In June 2020, the Department of Justice and Federal Trade Commission released updated Vertical Merger Guidelines. Consistent with recent public debates on vertical merger policy, the new guidelines have been controversial, garnering both praise and criticism. Yet the development and longevity of past enforcement guidelines suggest that initial controversy itself is not a sign that the new Guidelines will be doomed to irrelevance or disuse. Guidelines that courted controversy when released, such as the 1982 Merger Guidelines, came to be recognized as an important evolutionary step in merger enforcement. Neither is unanimity a guarantee of longevity. A better predictor of the durability of prior agency guidelines has been the extent to which they reflect then-current FTC and DOJ enforcement practices. In this respect, the new Vertical Merger Guidelines appear well-positioned to serve as an enduring statement of enforcement policy.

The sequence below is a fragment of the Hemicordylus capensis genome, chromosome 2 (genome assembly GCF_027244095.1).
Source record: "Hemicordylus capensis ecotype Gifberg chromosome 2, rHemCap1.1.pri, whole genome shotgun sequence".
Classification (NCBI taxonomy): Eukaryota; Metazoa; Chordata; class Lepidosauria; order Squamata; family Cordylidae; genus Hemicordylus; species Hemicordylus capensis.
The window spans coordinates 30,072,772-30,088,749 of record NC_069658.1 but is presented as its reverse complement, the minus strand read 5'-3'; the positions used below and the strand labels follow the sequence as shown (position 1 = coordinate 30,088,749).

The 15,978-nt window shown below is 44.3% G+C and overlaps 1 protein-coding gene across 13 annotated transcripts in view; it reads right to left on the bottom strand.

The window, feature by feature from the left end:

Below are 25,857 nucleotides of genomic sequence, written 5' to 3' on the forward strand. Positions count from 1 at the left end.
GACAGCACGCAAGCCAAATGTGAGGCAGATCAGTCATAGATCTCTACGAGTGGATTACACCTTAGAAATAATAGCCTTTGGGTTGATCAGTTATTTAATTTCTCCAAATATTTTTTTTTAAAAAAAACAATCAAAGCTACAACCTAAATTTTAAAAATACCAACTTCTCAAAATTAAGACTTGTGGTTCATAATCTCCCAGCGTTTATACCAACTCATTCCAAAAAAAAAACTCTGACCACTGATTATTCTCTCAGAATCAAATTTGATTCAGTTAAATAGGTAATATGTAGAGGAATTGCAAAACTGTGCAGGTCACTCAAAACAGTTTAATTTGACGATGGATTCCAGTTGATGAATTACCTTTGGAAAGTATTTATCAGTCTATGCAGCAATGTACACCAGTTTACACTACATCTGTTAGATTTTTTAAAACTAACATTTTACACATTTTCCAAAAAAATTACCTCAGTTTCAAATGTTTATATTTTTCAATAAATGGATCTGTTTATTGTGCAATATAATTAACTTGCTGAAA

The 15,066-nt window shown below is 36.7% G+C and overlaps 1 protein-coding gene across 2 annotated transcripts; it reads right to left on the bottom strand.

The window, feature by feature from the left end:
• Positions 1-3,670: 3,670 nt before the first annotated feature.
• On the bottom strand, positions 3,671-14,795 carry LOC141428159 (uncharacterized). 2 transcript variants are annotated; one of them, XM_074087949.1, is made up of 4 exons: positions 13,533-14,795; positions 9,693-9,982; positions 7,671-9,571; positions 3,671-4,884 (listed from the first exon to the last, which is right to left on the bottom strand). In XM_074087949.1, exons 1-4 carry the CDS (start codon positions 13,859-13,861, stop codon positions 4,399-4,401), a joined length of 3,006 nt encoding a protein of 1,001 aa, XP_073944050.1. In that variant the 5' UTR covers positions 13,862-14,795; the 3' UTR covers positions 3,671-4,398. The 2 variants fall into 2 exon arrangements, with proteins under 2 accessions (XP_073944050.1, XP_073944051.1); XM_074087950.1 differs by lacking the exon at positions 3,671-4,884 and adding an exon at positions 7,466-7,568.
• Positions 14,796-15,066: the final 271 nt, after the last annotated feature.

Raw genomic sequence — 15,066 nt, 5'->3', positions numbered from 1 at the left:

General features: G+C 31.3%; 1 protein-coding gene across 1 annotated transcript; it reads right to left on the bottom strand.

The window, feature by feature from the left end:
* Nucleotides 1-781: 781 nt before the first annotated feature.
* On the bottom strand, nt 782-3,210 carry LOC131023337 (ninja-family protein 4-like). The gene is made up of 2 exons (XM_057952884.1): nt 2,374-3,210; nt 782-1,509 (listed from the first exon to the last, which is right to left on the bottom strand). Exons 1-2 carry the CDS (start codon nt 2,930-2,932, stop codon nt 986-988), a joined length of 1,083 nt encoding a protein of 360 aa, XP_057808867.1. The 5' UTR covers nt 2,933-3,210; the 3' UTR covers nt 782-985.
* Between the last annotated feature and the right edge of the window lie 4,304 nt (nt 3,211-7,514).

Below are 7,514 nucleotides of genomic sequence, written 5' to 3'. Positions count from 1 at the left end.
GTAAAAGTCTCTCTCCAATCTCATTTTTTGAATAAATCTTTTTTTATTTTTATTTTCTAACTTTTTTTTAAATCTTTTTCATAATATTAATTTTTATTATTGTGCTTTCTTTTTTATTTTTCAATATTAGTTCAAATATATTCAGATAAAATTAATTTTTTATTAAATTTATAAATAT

Previous article Silicon Valley should prepare to defend diagonal mergers Next article A new antitrust class action threat: Anticompetitive invasion of privacy